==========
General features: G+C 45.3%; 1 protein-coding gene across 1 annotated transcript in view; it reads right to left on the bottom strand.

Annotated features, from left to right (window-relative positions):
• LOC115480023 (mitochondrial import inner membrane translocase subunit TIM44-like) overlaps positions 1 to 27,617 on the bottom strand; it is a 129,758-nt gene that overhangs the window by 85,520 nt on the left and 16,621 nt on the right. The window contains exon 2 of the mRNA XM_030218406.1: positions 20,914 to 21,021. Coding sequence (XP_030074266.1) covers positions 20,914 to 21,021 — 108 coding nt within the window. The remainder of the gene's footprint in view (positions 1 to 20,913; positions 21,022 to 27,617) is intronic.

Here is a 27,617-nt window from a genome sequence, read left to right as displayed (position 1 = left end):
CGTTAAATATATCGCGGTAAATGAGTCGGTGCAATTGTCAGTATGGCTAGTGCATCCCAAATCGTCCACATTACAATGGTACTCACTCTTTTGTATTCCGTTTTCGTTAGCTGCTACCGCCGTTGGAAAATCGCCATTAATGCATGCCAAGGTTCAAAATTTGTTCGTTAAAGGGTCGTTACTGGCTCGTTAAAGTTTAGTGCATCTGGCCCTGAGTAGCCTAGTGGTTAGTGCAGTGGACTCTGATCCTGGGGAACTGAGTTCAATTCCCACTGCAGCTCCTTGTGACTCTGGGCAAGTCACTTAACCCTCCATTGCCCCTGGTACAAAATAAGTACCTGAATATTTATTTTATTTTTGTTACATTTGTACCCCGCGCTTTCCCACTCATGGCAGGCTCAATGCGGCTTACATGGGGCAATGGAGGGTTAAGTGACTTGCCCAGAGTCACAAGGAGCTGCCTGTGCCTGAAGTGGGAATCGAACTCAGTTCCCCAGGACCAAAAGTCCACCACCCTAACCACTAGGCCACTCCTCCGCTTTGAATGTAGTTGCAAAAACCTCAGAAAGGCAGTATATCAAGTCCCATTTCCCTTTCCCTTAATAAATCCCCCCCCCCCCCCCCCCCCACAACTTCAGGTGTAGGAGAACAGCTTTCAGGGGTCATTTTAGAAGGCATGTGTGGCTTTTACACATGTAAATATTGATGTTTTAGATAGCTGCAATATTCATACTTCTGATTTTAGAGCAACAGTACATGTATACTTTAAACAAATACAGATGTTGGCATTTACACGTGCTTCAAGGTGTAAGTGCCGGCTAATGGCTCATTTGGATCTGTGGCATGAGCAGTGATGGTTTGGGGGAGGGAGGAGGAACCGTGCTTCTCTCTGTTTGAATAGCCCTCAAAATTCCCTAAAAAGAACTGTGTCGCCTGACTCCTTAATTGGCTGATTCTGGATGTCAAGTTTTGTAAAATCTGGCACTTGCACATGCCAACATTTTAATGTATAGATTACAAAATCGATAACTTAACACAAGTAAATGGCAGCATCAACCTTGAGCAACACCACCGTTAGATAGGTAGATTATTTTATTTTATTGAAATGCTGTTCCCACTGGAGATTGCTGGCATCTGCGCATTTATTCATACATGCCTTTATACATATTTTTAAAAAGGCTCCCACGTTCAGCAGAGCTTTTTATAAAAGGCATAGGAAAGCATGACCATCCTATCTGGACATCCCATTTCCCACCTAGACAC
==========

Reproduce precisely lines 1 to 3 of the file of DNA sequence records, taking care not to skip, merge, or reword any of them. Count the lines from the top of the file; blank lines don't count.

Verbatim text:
General features: G+C 45.3%; 1 protein-coding gene across 1 annotated transcript in view; it reads right to left on the bottom strand.

Annotated features, from left to right (window-relative positions):
• LOC115480023 (mitochondrial import inner membrane translocase subunit TIM44-like) overlaps positions 1 to 27,617 on the bottom strand; it is a 129,758-nt gene that overhangs the window by 85,520 nt on the left and 16,621 nt on the right. The window contains exon 2 of the mRNA XM_030218406.1: positions 20,914 to 21,021. Coding sequence (XP_030074266.1) covers positions 20,914 to 21,021 — 108 coding nt within the window. The remainder of the gene's footprint in view (positions 1 to 20,913; positions 21,022 to 27,617) is intronic.